Monday, August 27, 2012
Friday, August 24, 2012
Wednesday, August 22, 2012
NAIROBI, Kenya, Aug 21- A section of leaders from North Eastern province are now blaming tribal clashes in Ethiopia for the ongoing conflict in the north.
Led by Mandera West MP Mohamed Mahamud, the group argued that Ethiopian problems were spilling over into the country, increasing the need to tighten security along the border.
Mahamud told journalists in Nairobi on Tuesday, that the conflict between the Garre and Degodia communities, over land, could only be quelled if the government stopped the two from crisscrossing the border.
“In Ethiopia, the two communities are at war and they are fighting over land. A lot of people have, as a result, been displaced in Kenya and Ethiopia and there is a lot of counter attack across the border so in hot pursuit people are dying,” he explained.
Mahamud further urged the government to deploy more security forces to man the area before the situation gets out of hand.
He noted that although 100 General Service Unit police had been dispatched to the region, they were hardly enough to contain the volatile state of affairs.
“The General Service Unit were deployed to the region in February this year, at our request, but they are not enough so we are also asking for regular police and Administration Police because we need to increase security along the border,” he stressed.
Former area MP Mohamed Abdi also claimed that some of the militia had been using Mandera town as their training base.
He emphasised the need to flash them out so as to restore peace in the region.
“The people of Mandera West, Central and East cannot communicate simply because roads have been closed and the areas have been enclaved. As a result the area has become a base for militia. These people must be ousted from Mandera County,” he said.
The group further urged local leaders to refrain from politicising the matter saying such exchanges would only makes things worse.
Mahamud added that blame games over the clashes were also retrogressive.
“These two communities have been living together harmoniously for the many years so we need to stop politicising the issue by bringing in unnecessary dimensions,” argued Mahamud.
The leaders had earlier castigated Mandera Central MP Abdikadir Mohammed accusing him of misinterpreting the matter.
They told him off for addressing the media on the issue on Monday saying there was no politics surrounding the conflict.
“We have mention of the Garre Defence Force, given by our brothers yesterday. That terminology is not known to us; it’s only known to them. Such a parliamentary and baseless statement is very serious and cannot contribute to peace,” emphasised Mahamud.
Abdi also urged the Ethiopian authorities to contain the situation on their end.
Tuesday, August 14, 2012
Wednesday, August 8, 2012
BY LUCAS NG’ASIKE
Kenyan and Ethiopian authorities have vowed to unite warring communities and foster peace along their common borders.
The two governments have reached a consensus on security issues along its boundaries to ensure Turkana and Merille communities live peacefully.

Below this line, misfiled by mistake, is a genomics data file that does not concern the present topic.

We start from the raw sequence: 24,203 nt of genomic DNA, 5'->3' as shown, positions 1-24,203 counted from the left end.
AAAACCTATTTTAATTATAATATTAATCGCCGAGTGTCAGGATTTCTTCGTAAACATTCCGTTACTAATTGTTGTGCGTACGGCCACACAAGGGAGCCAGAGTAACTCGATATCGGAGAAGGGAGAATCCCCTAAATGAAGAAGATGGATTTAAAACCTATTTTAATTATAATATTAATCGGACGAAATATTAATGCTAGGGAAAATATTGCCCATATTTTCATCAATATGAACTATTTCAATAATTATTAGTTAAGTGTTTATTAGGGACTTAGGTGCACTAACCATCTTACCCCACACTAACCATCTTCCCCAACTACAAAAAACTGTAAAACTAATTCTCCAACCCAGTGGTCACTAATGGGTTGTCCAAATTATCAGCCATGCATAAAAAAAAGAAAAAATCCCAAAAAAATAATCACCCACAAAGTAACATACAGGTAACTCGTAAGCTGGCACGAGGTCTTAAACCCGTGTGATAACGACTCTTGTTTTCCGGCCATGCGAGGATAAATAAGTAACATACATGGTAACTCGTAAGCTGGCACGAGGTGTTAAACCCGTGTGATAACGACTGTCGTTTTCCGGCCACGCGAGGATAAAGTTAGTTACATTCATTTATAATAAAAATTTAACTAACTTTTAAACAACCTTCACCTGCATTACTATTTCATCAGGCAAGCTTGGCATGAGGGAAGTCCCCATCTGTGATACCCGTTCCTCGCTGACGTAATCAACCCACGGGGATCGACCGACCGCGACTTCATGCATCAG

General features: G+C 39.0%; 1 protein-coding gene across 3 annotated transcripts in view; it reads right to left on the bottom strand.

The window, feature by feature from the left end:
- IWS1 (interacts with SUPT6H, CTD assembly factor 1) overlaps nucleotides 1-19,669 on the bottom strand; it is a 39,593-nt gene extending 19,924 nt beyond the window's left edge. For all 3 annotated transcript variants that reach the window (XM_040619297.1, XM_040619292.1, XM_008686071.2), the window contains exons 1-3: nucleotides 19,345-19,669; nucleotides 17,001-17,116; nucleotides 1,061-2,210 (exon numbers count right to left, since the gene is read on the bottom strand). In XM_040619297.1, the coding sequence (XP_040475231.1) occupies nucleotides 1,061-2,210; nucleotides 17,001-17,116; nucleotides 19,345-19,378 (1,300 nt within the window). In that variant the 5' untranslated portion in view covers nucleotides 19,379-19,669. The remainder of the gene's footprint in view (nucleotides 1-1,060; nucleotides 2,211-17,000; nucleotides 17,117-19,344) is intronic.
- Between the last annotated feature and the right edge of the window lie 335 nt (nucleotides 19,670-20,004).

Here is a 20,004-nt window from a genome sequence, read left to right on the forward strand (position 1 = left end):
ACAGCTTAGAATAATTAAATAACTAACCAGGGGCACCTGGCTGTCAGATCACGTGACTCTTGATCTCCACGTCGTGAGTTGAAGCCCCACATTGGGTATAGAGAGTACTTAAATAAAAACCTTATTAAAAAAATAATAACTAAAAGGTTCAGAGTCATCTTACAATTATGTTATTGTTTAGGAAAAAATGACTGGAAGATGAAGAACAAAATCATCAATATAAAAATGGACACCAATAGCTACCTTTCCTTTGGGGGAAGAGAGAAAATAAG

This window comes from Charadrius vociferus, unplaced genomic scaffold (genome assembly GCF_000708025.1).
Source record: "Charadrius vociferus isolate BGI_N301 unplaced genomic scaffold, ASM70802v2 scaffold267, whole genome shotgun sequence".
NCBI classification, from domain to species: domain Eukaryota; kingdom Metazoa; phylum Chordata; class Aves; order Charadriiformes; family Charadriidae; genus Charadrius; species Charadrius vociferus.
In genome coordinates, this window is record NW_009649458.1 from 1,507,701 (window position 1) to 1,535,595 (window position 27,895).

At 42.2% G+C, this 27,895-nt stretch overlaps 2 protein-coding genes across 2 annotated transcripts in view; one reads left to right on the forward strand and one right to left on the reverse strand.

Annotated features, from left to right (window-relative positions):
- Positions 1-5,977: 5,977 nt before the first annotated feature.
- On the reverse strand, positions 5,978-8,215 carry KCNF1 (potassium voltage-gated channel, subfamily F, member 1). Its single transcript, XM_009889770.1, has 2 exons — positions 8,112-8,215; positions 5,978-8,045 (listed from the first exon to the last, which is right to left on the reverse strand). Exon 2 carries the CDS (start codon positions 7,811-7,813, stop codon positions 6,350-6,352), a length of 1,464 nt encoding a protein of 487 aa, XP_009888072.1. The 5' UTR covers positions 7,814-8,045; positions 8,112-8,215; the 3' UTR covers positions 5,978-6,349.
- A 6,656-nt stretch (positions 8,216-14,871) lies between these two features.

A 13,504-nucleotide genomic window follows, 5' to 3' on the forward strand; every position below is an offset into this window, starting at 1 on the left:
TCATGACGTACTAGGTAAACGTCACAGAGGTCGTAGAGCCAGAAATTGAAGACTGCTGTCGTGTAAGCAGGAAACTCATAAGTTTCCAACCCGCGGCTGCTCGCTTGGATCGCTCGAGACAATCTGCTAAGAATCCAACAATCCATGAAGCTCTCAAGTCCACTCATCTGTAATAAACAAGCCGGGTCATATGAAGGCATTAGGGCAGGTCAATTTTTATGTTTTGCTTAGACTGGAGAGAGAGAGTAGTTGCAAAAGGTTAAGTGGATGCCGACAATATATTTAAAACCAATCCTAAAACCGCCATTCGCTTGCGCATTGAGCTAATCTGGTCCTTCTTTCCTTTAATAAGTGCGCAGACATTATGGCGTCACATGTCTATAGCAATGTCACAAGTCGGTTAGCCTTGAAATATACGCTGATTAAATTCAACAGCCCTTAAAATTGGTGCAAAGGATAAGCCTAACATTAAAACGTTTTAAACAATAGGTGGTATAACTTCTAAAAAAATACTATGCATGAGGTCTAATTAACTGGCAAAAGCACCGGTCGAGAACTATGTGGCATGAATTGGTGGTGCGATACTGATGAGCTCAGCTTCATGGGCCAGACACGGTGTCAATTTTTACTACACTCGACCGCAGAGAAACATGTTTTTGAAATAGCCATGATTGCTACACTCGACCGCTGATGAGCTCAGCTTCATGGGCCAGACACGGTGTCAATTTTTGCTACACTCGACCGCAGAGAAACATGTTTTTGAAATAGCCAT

A high powered Kenyan delegation led by Turkana North DC Albert Mwilitsa met Ethiopian Government officials in Omorate, South Omo, and agreed to restore peace in the region.
Mwilitsa said the two governments have set up a joint security organ that would spearhead peace to end recurrence of clashes between the communities.
The DC said Kenya has deployed marine police to the volatile Todonyang area to patrol Lake Turkana.
He added that the Ethiopian Government has also deployed its security personnel on their borders to maintain peace and order.
“We want to make sure the warring communities co-exist peacefully. Our mandate as governments is to assure residents of both sides live harmoniously by providing security,” Mwilitsa said.
The administrator told the meeting in Omorate that only the Kenya Marine Police will patrol the Lake along the border. He warned that Kenyan security agencies will deal with militia threats that have destabilised peace in the Lake Turkana region.
The DC said the Government will set up immigration offices in Todonyang to open up the region for trade, peace, security and free citizenship movements.
The meeting also agreed to the establishment of joint pastoralist school along the border where Turkana and Merille children will learn.
“We know that illiteracy has contributed so much to conflicts in the area. We want to establish a common academic institution for our children if we want to achieve peace in the region,” said Mwiltisa.
The DC also protested to Ethiopian authorities over the killing of Kenyan fishermen by the Merille militia.
The administrator revealed that for the last two months, eight people among them three security officers have been killed by Ethiopian militia on the shores of Lake Turkana.
The DC urged the Ethiopian authorities to restrain its people from crossing into Kenya to attack civilians and security officers.
He said the two governments will sensitise the communities on shared grazing rights to avoid further conflicts over pasture and water resources along the border.
The administrator said a common market would also be established along the border to promote barter trade.
Ethiopian South Omo Chief Administrator Maloka Detachew who led the Ethiopian delegation said the two countries have agreed on a joint border demarcation programme from September to clearly determine the boundaries of each country.
The move, Maloka added, would reduce further conflicts among communities in the region.